The revolution started with the efforts to overthrow the president Porfirio Diaz. The oppressive regime of Porfirio Diaz did not give people the freedom to express their opinions, their democratic right to choose public officials and there were many cases of injustices that were happening in the country.
The middle and upper classes were dissatisfied with the power in the hands of a select few, and the working and lower classes no longer could tolerate the poor working conditions, low wages, inferior housingever-rising inflation, and lack of social services for themselves and their families.
What is not well-known about this revolution, however, is the role that women played in restoring democratic rule and stability to the country. These women, called Soldaderas, or "soldier women," were involved in politics, strong advocates for social and political causes, and participants in the wars' numerous battles.
The term "soldadera" stems back to the Spanish Conquest. The Aragon soldiers would give their money to soldadera or a servant, who purchased food and supplies. InHernan Cortez was given 20 women slaves to cook and grind corn for maize bread. Malinalli Tenepal, who later would be called La Malinche, can be thought of as a soldadera, because she started out as a simple foot soldier to the level of someone equal to a conquistadora.
The history of women soldiers in Mexico began in pre-Columbian times. These female soldiers went by a variety of names including soldadas, soldaderas, Amazons, coronelas and Adelitas.
Even some of the earliest roles that women performed in wars were similar to those of revolutionaries and males. Mexico had long been a patriarchal society, with women acting as second-class citizens, spending all their time with their family and church life.
The situation became even more repressive in when the government passed the Mexican Civil Code; single women were given similar rights as their male peers but had to live with their parents until the age of Married women lost all their rights.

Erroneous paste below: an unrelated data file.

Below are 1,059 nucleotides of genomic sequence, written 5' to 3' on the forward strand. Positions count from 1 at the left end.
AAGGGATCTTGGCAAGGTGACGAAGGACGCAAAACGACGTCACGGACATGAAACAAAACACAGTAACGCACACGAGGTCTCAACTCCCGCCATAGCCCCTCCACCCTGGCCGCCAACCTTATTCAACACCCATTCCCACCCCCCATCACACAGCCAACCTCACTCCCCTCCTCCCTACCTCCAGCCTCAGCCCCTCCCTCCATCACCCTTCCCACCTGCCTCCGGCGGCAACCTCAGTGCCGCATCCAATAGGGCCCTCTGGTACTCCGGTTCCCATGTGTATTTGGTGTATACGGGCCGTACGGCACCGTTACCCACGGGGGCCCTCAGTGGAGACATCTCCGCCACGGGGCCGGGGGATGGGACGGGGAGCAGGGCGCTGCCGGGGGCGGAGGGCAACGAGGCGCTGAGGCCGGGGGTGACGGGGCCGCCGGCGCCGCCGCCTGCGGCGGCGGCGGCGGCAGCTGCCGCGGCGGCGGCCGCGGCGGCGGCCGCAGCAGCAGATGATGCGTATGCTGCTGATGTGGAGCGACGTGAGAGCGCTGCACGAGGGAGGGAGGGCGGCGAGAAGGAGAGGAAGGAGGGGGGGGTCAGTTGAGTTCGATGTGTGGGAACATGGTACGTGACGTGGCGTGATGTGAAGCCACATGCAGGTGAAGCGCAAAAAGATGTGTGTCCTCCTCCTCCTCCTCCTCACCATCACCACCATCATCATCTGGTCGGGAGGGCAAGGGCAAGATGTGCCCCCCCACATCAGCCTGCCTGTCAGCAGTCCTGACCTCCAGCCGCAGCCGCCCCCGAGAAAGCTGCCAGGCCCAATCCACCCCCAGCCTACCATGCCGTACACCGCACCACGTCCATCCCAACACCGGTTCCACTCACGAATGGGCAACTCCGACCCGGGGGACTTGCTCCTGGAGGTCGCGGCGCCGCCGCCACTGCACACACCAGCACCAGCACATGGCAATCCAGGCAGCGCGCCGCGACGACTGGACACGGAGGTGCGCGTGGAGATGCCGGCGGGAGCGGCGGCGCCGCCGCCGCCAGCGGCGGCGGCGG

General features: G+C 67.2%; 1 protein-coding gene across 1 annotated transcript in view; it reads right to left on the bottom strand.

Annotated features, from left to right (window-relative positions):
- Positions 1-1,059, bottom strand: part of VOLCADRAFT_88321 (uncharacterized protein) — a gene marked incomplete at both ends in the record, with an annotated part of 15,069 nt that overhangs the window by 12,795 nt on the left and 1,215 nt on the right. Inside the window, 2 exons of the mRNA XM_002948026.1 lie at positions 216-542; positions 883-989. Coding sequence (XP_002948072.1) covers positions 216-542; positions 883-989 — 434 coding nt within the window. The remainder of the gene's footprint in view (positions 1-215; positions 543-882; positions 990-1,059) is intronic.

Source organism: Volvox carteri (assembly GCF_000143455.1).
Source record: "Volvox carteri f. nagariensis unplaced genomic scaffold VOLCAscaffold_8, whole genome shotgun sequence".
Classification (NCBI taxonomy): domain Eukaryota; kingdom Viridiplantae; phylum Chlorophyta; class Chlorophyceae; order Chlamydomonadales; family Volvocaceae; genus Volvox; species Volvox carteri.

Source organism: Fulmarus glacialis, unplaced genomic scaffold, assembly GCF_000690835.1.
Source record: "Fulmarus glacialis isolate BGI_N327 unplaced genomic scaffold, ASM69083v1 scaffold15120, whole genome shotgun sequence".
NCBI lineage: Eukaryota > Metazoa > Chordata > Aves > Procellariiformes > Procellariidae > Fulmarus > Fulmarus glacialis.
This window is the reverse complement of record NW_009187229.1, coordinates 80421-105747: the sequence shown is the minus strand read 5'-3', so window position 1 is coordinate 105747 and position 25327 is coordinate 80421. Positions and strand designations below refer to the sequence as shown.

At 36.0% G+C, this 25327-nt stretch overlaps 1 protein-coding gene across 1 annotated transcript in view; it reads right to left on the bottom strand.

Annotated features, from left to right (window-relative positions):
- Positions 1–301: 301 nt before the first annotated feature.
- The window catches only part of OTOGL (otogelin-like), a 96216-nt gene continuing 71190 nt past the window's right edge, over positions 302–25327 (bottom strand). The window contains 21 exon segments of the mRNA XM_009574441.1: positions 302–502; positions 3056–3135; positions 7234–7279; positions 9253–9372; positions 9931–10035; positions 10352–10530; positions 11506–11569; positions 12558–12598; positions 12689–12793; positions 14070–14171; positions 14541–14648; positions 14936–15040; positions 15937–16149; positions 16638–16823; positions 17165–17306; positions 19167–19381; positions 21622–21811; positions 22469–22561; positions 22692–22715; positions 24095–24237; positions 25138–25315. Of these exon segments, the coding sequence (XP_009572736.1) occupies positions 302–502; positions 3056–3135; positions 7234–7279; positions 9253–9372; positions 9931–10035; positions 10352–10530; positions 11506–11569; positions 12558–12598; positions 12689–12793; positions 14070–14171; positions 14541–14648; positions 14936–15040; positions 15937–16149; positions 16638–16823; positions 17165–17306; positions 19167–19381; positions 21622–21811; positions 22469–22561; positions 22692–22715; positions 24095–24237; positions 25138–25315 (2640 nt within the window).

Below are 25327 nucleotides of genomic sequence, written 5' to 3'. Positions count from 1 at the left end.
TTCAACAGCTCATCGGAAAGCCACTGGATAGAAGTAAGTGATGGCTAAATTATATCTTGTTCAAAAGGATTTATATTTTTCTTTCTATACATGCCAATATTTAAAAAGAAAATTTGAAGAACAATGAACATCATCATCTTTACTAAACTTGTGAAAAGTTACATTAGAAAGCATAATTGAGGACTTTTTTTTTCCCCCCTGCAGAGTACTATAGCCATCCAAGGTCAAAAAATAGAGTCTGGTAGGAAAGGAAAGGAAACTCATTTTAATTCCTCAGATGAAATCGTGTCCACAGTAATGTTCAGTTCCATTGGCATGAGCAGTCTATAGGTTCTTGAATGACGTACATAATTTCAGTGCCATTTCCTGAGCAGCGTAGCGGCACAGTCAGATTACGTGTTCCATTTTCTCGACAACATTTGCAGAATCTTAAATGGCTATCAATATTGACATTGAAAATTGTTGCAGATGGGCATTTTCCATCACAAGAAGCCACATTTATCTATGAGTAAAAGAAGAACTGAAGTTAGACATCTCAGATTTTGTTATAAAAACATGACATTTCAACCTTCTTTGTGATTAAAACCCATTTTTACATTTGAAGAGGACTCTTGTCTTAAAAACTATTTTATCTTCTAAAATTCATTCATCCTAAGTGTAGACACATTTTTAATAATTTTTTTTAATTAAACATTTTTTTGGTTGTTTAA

They could not file for divorce, vote, engage in lawsuits draw up a contract of any kind, dispose of or administer their personal property, make decisions about their children's education or even tutor anyone except their husband.
Inthe Chamber of Deputies passed a bill legalizing divorce, but all other rights were still unavailable. It comes as no surprise, therefore, that the Mexican Revolution motivated many women to leave their homes and fight against the discrimination of both their government and the men in power.
They had the opportunity to be in control of their own destiny and move out of their oppressive homes and family lives. Many other women, whose husbands were forced to fight against the rebels, did not want to break up their families, so went to war.
Soldaderas in the Mexican Revolution: How the Women “Adelitas” Helped Win Mexico’s Revolution Women played an essential role in Mexico’s cultural shift towards economic and racial equality during the early 20th century. The Mexican Civil Code passed in under the regime of Porfirio Diaz, restricted the women’s rights at home and at work. The Mexican Revolution gave the Mexican women an opportunity to control their lives, live freely and independently. The Mexican women were an important element in the revolution. This essay aims to construct a historical narrative on women’s roles during the Mexican revolution and explores two Mexican playwrights and their plays on the Mexican Revolution: María Luisa Ocampo, El corrido de Juan Saavedra () and Elena Garro, Felipe Ángeles ().